Shiiiiiiiiit…. Or: I just told Chrome to Always Do Something that I don’t want it to

It was late in the day at work yesterday when I was trying to get some new code into some new repositories with our local git install of BitBucket + SourceTree.

Because I was at work, I found it necessary to do some on the Mac side and some on the Windows side. Once I finished getting Windows all set in order, I started on the Mac side, and that’s where shit gets weird.

I was tired of having to consistently tell Chrome, “yes, flipping open the SourceTree app and clone the repo, GEEZ.” I finally told it to, “always do this.”

Then I clicked Do Nothing.


I spent about a half hour googling last night before I decided to come back to it in the morning and finished up my other repo creations/cloning/etc, then went home for the day.

When I finally managed to get back to figuring this out, my Google Foo powered by caffeine and a semi-decent night’s sleep, I found this, the answer to my problems!

This doesn’t include steps on how to find this file, so I will outline end-to-end steps here, for Mac only. Note: You may have to have invisible files/folders visible for this.

  1. Kill Chrome completely (cmd+Q)
  2. Open Finder
  3. Go to your home directory
  4. Library > Application Support > Google > Chrome
  5. Open Local State file from the Chrome Folder in a text editor (I used Sublime Text)
  6. Find the Protocol Handler section
    -Find the magnet you’re looking for under excluded schemes (in this case: sourcetree)
  7. Change ‘true’ to ‘false’ and save
  8. Re-open Chrome
  9. Voíla! You can re-do the workflow the way you want.

I hope this saves someone some time.

Floodlight Tags: The Ugly

Back in February, I was a part of creating and publishing a super-rush-get-it-out-now website that I spoke a tiny bit about here. We have a less than desirable MVC implementation, but it’s up there, it works, we capture leads, I’m hoping it ends up in sales, but that’s not my area here.

We recently launched an AdWords campaign that involved the use of floodlight tags on aforementioned rush job. Based on the, erm, hacky, way we implemented the pages, doesn’t go to a separate thank you page. This tag has to fire on submission, track which “page” the tag came from, on a hacky site.

We just published this solution this morning, so it may ultimately still fail. However, here is how I solved this to fire appropriately.

The contact form loads the same every time, regardless of the content of the, let’s say, Hogwarts Houses page. The main Hogwarts page is the only page that doesn’t have a floodlight tag, so houses.hogwarts.magic was safe from this sorcery. The rest were not, so let’s dig in.

We have four houses, Hufflepuff (Yeah, I’m a badger. #hufflepuffpride), Ravenclaw, Gryffindor, and Slytherin. Those URLs are set up to be houses.hogwarts.magic/?[HOUSENAME]. These are the URLs that the respective AdWords campaigns send future Hogwartians to.

Now, because of the awful (we, the team, hate the page implementation in case that was not blindingly obvious yet) implementation we did, the initial answer to the first (and at the time, only) floodlight tag was to fire the tag from the head section, but only when the submit button was hit from houses.hogwarts.magic/?gryffindor. Messy, awful, gross, but it worked. Then I went home and took two showers.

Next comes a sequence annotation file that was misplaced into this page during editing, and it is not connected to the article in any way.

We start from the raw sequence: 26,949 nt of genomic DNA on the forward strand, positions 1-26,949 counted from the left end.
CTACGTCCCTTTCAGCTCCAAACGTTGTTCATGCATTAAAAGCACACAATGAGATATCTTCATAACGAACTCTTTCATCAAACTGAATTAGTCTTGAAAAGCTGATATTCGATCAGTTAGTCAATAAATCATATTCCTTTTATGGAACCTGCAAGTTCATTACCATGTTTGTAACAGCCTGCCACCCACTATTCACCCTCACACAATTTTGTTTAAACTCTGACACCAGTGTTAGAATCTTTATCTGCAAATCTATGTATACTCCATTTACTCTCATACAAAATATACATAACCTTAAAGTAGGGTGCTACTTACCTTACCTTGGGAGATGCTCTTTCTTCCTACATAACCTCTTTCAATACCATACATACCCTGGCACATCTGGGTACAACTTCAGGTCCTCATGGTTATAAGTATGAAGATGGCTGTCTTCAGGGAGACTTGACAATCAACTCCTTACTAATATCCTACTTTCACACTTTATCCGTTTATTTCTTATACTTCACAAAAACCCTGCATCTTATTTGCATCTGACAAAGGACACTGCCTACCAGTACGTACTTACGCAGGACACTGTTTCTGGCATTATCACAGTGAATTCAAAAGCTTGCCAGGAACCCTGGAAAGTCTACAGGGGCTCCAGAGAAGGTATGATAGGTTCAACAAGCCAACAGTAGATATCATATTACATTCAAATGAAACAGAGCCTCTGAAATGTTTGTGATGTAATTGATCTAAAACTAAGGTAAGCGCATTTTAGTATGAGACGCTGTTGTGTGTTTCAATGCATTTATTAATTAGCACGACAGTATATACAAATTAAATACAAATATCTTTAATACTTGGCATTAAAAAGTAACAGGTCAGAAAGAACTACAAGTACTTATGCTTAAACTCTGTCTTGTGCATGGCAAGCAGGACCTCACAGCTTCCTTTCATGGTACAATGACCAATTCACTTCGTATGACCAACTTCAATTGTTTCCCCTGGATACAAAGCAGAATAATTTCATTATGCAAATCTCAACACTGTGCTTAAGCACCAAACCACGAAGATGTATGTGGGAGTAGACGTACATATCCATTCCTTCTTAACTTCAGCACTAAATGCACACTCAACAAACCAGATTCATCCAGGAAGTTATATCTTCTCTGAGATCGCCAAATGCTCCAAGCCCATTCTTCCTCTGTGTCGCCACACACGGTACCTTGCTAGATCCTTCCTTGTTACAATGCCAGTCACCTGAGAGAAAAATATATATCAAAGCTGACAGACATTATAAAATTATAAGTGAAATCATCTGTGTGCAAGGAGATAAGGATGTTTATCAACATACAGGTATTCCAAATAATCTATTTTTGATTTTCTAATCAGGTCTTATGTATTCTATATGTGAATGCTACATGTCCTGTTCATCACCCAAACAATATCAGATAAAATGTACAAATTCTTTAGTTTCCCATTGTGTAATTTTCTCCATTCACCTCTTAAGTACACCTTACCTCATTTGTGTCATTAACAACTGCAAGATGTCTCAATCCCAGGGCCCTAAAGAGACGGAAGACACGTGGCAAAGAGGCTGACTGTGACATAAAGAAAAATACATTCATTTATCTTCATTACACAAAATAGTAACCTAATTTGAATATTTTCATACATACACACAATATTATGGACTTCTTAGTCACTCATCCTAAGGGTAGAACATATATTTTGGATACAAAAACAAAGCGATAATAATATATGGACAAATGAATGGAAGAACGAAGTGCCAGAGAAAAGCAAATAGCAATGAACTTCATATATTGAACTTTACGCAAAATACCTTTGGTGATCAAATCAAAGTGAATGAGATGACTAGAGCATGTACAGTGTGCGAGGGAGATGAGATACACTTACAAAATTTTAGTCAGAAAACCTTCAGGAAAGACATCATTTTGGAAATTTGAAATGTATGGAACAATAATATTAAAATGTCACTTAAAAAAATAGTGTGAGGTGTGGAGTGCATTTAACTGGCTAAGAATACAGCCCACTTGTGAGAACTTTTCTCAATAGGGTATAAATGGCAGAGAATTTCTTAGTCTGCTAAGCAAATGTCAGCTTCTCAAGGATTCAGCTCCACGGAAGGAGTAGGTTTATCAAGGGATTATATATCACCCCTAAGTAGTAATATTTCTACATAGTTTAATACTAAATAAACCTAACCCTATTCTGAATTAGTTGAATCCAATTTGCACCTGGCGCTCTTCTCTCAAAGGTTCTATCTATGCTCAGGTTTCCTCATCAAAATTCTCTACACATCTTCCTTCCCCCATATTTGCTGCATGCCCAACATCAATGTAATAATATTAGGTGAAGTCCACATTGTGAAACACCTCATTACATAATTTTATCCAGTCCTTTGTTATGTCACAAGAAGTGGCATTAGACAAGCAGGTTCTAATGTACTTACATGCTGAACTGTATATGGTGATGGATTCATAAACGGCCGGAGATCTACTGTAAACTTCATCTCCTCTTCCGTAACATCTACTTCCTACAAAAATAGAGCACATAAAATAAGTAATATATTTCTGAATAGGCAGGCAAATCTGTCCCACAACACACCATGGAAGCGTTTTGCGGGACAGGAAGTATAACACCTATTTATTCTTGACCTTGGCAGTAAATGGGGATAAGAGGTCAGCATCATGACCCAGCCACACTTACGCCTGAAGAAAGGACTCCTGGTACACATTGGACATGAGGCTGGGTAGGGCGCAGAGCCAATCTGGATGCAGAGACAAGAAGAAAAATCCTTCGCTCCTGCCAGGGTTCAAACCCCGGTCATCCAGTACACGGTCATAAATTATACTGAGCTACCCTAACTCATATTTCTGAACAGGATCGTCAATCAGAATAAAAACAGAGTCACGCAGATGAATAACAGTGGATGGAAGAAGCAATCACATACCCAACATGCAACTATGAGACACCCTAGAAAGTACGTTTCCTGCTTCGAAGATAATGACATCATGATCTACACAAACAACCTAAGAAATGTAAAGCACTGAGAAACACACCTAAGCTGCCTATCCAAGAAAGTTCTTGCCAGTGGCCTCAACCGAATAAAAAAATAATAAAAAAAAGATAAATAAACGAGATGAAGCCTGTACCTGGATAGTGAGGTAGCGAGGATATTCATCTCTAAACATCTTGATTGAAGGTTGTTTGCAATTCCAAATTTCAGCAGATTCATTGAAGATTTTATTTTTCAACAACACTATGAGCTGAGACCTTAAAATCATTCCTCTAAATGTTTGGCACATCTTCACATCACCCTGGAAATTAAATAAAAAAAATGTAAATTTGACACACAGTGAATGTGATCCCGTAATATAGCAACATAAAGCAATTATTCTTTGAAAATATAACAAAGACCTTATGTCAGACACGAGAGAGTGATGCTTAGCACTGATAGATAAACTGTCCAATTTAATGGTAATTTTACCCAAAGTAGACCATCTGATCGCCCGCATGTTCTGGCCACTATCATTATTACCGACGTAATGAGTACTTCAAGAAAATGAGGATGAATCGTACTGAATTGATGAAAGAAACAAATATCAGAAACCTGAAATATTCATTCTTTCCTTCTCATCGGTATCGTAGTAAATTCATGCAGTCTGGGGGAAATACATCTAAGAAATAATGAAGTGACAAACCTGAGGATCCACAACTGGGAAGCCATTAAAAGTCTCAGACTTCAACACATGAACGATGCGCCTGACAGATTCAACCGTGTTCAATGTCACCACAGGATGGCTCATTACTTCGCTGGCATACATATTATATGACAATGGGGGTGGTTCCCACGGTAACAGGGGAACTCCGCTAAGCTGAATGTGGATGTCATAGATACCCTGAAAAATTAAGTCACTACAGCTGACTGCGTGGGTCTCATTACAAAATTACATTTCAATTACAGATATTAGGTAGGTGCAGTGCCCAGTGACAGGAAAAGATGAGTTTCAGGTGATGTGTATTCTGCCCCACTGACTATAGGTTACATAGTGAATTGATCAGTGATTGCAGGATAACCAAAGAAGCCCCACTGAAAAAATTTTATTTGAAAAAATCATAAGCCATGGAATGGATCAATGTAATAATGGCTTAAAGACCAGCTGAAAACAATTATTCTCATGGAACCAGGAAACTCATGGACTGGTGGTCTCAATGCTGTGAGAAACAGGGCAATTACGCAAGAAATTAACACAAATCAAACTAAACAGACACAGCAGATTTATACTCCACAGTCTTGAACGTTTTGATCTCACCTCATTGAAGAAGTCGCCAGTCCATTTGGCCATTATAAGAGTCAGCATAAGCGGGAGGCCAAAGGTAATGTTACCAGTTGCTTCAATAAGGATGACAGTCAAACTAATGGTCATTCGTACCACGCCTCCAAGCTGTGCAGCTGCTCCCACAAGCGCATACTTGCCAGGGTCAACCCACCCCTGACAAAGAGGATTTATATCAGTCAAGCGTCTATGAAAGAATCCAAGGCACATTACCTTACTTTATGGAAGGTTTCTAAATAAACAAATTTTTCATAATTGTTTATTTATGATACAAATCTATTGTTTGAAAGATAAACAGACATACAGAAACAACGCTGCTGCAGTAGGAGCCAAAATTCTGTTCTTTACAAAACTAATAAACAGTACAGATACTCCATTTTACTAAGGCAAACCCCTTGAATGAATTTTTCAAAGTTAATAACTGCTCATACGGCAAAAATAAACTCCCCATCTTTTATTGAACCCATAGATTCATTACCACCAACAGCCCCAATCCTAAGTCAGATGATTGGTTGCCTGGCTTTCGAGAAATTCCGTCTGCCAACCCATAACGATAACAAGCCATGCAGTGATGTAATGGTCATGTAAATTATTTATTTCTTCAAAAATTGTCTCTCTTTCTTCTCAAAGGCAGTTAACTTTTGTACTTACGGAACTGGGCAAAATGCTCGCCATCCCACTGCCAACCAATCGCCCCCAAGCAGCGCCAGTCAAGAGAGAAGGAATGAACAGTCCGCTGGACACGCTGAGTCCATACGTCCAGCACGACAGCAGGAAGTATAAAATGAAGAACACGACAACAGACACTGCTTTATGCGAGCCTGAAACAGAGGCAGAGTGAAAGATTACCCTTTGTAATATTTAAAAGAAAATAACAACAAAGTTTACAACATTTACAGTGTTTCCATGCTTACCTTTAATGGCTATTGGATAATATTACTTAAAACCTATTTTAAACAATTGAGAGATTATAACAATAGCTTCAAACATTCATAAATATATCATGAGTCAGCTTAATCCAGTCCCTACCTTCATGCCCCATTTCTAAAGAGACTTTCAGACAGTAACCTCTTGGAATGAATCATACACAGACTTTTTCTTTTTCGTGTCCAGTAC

Last week I was informed that I needed to implement the tag to fire correctly for the remainder of the Houses. There were swears. And then a puzzlement to make this fire correctly for all of them without having code all over the place. Remember that the correct place to put a floodlight tag is in the <head> of the page. Then know that I just had to implement that in the exact opposite manner.

Wrapped in a <script> tag and a document.ready() with some other fun (read: hacky) stuff at the bottom of the page part containing the contact form is this delight:

//Form submit woo!
$('.SubmitButton').click(function () {
      //what page are we on, based on the URL
      if (window.location.href.indexOf('griffyndor') !== -1) {
           //Start of DoubleClick Floodlight Tag: Please do not remove  
           var axel = Math.random() + ""; 
           var a = axel * 10000000000000; 
           //Make the iframe

           //Put the iframe in the head tag.
           //End of DoubleClick Floodlight Tag: Please do not remove
      //repeat process for remaining Houses
      else if (window.location.href.indexOf('hufflepuff') !== -1) {
           //Hufflepuff Floodlight
           var axel = Math.random() + "";
           var a = axel * 10000000000000;
     else if (window.location.href.indexOf('ravenclaw') !== -1) {
           //Ravenclaw Floodlight
           var axel = Math.random() + "";
           var a = axel * 10000000000000;
     else if (window.location.href.indexOf('slytherin') !== -1) {
           //Slytherin Floodlight
           var axel = Math.random() + "";
           var a = axel * 10000000000000;

Despite requiring a long run and two-to-three more showers, it works (so far). Using Google’s Tag Assistant, it records the tag firing upon submission of the form, and the external vendor who is handling the campaign for us is pleased with the results at this time.

Let’s hope that until we have the bandwidth to do this site right, it continues to function properly and give the numbers marketing is looking for.